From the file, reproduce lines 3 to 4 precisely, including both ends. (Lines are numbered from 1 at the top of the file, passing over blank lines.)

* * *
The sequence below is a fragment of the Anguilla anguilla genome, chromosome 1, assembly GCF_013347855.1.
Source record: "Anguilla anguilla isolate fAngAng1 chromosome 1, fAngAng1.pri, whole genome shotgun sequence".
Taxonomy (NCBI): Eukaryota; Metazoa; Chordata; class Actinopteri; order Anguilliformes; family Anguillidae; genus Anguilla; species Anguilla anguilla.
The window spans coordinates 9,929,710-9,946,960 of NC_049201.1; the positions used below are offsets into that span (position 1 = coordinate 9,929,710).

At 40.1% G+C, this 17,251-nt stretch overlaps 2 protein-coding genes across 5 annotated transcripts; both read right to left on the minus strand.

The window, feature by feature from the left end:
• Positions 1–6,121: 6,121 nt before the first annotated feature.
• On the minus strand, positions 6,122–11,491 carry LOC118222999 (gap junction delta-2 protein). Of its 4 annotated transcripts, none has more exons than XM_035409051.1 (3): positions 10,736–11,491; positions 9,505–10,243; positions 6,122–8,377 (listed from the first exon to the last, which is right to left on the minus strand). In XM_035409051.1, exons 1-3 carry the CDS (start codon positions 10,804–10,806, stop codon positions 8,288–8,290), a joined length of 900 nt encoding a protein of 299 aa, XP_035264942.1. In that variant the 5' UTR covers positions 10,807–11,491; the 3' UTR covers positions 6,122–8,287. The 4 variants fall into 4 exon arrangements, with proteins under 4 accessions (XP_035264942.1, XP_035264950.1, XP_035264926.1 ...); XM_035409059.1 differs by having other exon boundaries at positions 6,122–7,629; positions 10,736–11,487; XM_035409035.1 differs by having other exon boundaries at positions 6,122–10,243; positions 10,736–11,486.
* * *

Taxonomy (NCBI): Eukaryota; Metazoa; Chordata; class Actinopteri; order Anguilliformes; family Anguillidae; genus Anguilla; species Anguilla anguilla.
The window spans coordinates 9,929,710-9,946,960 of NC_049201.1; the positions used below are offsets into that span (position 1 = coordinate 9,929,710).